Special Olympics closes memorable year
By Dana Delgado
LEANDER — Under a bright sun at Leander High School’s Bible Stadium, a proud delegation of dedicated and exuberant Liberty Hill athletes capped an incredible year of Special Olympics competition with the Region 13 Track and Field Meet.
Liberty Hill Special Olympic teams, competing under the motto, “Have fun, work together, and Go Panthers,” also participated in bowling competition at the Dart Bowl Lanes and Highland Lanes in Austin in November, basketball individual and team skills in February and March in Round Rock and San Marcos respectively, and tennis individual skills in April at Balcones Country Club in Austin. LHISD athletes also participated in a tune-up track and field meet in Round Rock the first week of April in preparation for the Region 13 Meet.
One by one and at times in teams, 30 local athletes under the guidance of Liberty Hill ISD’s Christopher Klepper, demonstrated the skills they had been working on for weeks against a host of competitors from throughout central Texas. While promoted and staged as an athletic competition, the May 6-7 Special Olympics Track and Field Meet was a significant event, often life changing, for the athletes and those close to the competitors including family members, coaches and volunteers.
“I’ve learned to enjoy those moments and not to be too quick to move on to the next one,” said Klepper who was tasked as the coordinator last year by the school district and doubles as a coach. “It’s hard to see sometimes, to see when you’re so close, but watching families spend time together; watching families get excited about doing things together…getting excited about the future…Special Olympics has done that. I think that’s something to be proud of.”
Klepper said that he draws inspiration from his student-athletes.
“At the Track Meet, one of those students told me how happy he was to be there. On a regular basis, I wish I was more like him — happy, genuine, fearless, and in the moment.”
Athletes at the Track and Field Meet were eligible to participate in three events including one individual track event, one field event, and one relay.
Competing for Liberty Hill were Will Askew, Stephen Calabresi, Ashley Combs, Elisha Garcia, Kyla Gillespie, Hannah Eubanks, Naomi Eubanks and Nathan Eubanks. Also participating were Isabella Kadas, Bryan Mapel, Krissy Mook, Jimmie Munsinger, Thomas Oglin, Walker Raney and Andrew Rimann.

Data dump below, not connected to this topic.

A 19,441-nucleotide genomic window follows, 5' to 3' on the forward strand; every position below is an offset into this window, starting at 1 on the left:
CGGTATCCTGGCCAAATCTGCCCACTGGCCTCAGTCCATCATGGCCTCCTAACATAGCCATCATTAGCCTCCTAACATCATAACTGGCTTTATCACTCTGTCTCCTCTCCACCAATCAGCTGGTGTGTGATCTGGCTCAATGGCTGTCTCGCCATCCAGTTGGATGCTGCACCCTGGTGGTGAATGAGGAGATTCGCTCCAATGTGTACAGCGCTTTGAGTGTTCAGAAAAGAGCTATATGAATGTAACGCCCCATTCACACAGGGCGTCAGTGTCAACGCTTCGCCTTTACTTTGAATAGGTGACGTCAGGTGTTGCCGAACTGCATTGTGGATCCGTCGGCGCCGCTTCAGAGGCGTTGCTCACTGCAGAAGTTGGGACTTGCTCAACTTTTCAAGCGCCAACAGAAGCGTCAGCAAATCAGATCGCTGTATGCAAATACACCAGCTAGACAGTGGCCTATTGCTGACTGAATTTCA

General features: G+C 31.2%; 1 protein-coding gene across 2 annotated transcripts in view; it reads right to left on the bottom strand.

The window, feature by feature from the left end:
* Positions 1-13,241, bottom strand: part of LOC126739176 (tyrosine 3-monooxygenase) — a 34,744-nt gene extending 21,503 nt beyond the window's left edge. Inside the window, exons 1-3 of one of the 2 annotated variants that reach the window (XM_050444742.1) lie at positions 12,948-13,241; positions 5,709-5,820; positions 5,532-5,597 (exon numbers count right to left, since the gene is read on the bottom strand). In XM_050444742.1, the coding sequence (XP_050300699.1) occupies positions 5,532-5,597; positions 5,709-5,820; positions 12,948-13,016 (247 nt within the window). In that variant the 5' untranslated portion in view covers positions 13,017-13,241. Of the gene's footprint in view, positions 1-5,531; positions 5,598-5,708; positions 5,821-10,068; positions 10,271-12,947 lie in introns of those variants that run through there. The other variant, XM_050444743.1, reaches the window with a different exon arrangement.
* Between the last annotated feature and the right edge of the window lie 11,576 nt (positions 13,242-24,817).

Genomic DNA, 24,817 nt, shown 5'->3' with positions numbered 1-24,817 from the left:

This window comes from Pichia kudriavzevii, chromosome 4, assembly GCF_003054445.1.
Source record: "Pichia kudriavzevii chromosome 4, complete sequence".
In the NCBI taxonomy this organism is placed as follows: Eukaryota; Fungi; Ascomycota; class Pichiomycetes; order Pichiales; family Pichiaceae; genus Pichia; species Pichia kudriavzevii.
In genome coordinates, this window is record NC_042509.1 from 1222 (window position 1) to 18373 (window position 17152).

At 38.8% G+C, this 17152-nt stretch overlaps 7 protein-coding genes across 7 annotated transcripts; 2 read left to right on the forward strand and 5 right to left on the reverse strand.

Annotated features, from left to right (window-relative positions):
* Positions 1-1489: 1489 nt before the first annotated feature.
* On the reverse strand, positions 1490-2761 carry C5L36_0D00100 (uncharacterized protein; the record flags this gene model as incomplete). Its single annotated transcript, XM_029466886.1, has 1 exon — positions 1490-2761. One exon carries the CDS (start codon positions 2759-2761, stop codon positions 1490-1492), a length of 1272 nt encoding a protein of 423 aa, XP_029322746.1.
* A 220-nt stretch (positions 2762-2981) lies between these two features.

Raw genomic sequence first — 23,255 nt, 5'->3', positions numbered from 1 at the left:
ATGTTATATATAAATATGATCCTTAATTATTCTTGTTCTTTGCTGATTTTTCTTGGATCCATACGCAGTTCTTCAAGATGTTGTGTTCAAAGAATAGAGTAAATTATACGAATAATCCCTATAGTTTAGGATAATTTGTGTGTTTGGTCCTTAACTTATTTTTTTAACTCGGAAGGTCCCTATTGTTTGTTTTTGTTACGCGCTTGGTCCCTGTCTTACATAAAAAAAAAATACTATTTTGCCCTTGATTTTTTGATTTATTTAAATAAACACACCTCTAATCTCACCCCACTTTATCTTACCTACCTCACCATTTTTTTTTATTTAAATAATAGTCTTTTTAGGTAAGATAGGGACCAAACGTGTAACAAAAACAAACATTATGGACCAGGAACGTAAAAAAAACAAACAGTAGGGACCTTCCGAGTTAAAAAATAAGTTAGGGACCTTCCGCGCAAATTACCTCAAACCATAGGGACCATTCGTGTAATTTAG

Other athletes competing under the LHISD banner were Cassidy Sandlin, Madison Schuessler, Marissa Schuessler, Elijah Shelton, Levi Strauss, and William Waldo.
The Liberty Hill contingent reeled in reeled in over 15 medals.
Besides the efforts and dedication of the athletes, Klepper said the support of parents and volunteers were the “keys to the success” of the year-long program.
Involved in supporting the program as volunteers were Marcy Brooks, Angela Meade, Kylie Marshall, Beth Williamson, Cindy Gatlin, Lauren Brooks, and Mary and Marissa Mapel. Also assisting were Cecilia and Jarek Naylor, Cho Law, Daniel Gann, Letty Eguia, Jordan, Maddi Engelhaupt, Carley Maples, Allie Nix, Justin Wood and Sam Shelton. Furthermore, Key Club members including Katie Kindle, Brooklynn Jones, Molly Meldau, Mia Pineda, Hailey Barrows, Savannah Stanley, Angelica Mena, and Kaylee provide essential support to the program.
With the Special Olympics season completed, Klepper looked ahead to the program’s needs and plans.
“We need more coaches to get sport certified with Special Olympics,” he said. “I’d like someone to take the bowling and basketball training, and take over a team so we can add new athletes and events. I’d like to start practicing Bocce, and maybe add a soccer team. We just need to keep reaching out to teachers and parents to promote Special Olympics activities.”
Individuals interested in supporting the Special Olympics program may contact Klepper at Liberty Hill High School.
This is the second year that Liberty Hill has fielded a unified team under the auspices of the school district. Previously, interested local athletes competed as unaffiliated athletes with limited support. The initiative to introduce Special Olympics into the school district was spearheaded by then new Special Education Director Elyse Tarlton who said she wanted to broaden the expanse of opportunities for special needs students and further enhance inclusiveness in the district.
She further said that participation impacts non-disabled individuals and the community-at-large by providing greater opportunities for understanding, cooperation and teamwork.